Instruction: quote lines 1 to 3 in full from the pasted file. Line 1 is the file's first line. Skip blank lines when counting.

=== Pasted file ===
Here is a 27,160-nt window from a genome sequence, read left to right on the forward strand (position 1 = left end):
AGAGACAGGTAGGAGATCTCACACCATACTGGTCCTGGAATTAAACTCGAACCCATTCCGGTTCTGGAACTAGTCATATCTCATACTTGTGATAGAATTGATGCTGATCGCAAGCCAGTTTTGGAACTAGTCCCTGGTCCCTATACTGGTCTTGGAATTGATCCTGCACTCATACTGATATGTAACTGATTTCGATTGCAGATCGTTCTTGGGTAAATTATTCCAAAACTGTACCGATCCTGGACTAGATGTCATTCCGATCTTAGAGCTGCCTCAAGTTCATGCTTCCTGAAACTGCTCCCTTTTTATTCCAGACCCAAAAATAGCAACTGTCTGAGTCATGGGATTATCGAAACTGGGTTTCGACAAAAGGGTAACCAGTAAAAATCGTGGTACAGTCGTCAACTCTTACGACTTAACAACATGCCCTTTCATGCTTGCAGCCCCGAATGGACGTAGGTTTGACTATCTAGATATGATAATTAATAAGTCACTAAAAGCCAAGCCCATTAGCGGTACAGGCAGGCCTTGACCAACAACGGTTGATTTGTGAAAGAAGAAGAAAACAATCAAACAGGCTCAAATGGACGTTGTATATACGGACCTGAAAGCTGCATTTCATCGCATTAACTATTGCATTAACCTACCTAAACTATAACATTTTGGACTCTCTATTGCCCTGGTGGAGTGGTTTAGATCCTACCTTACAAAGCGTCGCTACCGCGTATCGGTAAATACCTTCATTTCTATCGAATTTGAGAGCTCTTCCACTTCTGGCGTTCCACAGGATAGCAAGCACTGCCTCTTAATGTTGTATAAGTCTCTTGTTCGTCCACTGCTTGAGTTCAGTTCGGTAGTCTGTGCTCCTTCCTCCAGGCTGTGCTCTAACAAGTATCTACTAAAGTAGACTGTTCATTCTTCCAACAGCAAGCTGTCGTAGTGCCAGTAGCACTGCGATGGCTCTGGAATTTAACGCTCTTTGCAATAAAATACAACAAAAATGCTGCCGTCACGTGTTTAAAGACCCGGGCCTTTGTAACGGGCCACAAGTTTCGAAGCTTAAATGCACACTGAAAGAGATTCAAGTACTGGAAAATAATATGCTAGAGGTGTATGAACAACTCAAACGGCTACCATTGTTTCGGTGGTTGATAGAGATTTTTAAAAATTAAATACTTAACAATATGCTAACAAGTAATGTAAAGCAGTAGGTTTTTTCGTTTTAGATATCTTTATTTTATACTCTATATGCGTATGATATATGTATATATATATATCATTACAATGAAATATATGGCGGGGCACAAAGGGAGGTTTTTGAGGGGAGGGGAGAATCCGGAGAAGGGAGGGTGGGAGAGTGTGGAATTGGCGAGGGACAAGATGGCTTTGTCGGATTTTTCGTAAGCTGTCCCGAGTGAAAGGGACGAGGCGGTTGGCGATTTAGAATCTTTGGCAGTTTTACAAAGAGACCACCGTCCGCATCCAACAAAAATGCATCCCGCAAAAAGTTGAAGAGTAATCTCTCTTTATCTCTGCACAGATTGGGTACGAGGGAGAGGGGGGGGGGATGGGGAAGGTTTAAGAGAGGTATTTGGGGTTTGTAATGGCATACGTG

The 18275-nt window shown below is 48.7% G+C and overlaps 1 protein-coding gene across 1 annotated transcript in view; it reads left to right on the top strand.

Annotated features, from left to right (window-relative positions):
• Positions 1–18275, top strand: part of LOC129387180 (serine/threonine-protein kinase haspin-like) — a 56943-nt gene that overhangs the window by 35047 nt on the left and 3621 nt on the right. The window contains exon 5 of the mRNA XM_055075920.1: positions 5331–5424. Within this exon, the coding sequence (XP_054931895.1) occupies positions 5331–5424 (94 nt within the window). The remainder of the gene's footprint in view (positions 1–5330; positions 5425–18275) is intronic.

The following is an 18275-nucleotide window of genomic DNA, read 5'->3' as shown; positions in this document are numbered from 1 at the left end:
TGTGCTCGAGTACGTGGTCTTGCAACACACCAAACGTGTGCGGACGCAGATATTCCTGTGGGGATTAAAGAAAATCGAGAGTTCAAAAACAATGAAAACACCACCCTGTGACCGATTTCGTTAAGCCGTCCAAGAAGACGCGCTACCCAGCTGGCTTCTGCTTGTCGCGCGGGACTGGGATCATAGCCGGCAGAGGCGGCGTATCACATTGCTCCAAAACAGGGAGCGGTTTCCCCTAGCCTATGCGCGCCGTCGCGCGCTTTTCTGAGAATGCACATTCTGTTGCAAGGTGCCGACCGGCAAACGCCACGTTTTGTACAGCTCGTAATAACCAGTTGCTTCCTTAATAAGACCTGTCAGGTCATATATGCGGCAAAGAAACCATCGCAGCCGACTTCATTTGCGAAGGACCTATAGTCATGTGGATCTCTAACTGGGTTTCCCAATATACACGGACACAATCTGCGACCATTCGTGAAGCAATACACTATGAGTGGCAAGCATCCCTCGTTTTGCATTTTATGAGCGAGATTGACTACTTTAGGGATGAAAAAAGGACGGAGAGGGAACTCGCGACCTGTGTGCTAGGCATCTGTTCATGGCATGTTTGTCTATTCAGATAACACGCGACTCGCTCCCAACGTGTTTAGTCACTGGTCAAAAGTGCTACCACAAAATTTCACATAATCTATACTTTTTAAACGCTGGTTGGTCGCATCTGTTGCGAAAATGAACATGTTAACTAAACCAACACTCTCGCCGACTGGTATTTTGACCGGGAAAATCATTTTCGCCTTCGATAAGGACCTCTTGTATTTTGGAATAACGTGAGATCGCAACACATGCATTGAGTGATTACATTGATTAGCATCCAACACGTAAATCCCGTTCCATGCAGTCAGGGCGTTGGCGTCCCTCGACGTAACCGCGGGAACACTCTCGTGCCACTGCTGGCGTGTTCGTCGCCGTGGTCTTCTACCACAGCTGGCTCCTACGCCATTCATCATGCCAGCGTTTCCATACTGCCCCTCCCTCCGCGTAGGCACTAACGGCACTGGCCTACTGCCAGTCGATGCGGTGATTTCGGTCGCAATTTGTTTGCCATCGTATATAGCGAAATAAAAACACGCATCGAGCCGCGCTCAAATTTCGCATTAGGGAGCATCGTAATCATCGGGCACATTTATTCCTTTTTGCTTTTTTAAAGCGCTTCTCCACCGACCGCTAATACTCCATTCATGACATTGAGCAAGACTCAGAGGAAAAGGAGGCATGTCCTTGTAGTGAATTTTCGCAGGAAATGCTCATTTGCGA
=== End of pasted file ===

Here is a 27,160-nt window from a genome sequence, read left to right on the forward strand (position 1 = left end):
AGAGACAGGTAGGAGATCTCACACCATACTGGTCCTGGAATTAAACTCGAACCCATTCCGGTTCTGGAACTAGTCATATCTCATACTTGTGATAGAATTGATGCTGATCGCAAGCCAGTTTTGGAACTAGTCCCTGGTCCCTATACTGGTCTTGGAATTGATCCTGCACTCATACTGATATGTAACTGATTTCGATTGCAGATCGTTCTTGGGTAAATTATTCCAAAACTGTACCGATCCTGGACTAGATGTCATTCCGATCTTAGAGCTGCCTCAAGTTCATGCTTCCTGAAACTGCTCCCTTTTTATTCCAGACCCAAAAATAGCAACTGTCTGAGTCATGGGATTATCGAAACTGGGTTTCGACAAAAGGGTAACCAGTAAAAATCGTGGTACAGTCGTCAACTCTTACGACTTAACAACATGCCCTTTCATGCTTGCAGCCCCGAATGGACGTAGGTTTGACTATCTAGATATGATAATTAATAAGTCACTAAAAGCCAAGCCCATTAGCGGTACAGGCAGGCCTTGACCAACAACGGTTGATTTGTGAAAGAAGAAGAAAACAATCAAACAGGCTCAAATGGACGTTGTATATACGGACCTGAAAGCTGCATTTCATCGCATTAACTATTGCATTAACCTACCTAAACTATAACATTTTGGACTCTCTATTGCCCTGGTGGAGTGGTTTAGATCCTACCTTACAAAGCGTCGCTACCGCGTATCGGTAAATACCTTCATTTCTATCGAATTTGAGAGCTCTTCCACTTCTGGCGTTCCACAGGATAGCAAGCACTGCCTCTTAATGTTGTATAAGTCTCTTGTTCGTCCACTGCTTGAGTTCAGTTCGGTAGTCTGTGCTCCTTCCTCCAGGCTGTGCTCTAACAAGTATCTACTAAAGTAGACTGTTCATTCTTCCAACAGCAAGCTGTCGTAGTGCCAGTAGCACTGCGATGGCTCTGGAATTTAACGCTCTTTGCAATAAAATACAACAAAAATGCTGCCGTCACGTGTTTAAAGACCCGGGCCTTTGTAACGGGCCACAAGTTTCGAAGCTTAAATGCACACTGAAAGAGATTCAAGTACTGGAAAATAATATGCTAGAGGTGTATGAACAACTCAAACGGCTACCATTGTTTCGGTGGTTGATAGAGATTTTTAAAAATTAAATACTTAACAATATGCTAACAAGTAATGTAAAGCAGTAGGTTTTTTCGTTTTAGATATCTTTATTTTATACTCTATATGCGTATGATATATGTATATATATATATCATTACAATGAAATATATGGCGGGGCACAAAGGGAGGTTTTTGAGGGGAGGGGAGAATCCGGAGAAGGGAGGGTGGGAGAGTGTGGAATTGGCGAGGGACAAGATGGCTTTGTCGGATTTTTCGTAAGCTGTCCCGAGTGAAAGGGACGAGGCGGTTGGCGATTTAGAATCTTTGGCAGTTTTACAAAGAGACCACCGTCCGCATCCAACAAAAATGCATCCCGCAAAAAGTTGAAGAGTAATCTCTCTTTATCTCTGCACAGATTGGGTACGAGGGAGAGGGGGGGGGGATGGGGAAGGTTTAAGAGAGGTATTTGGGGTTTGTAATGGCATACGTG

The 18275-nt window shown below is 48.7% G+C and overlaps 1 protein-coding gene across 1 annotated transcript in view; it reads left to right on the top strand.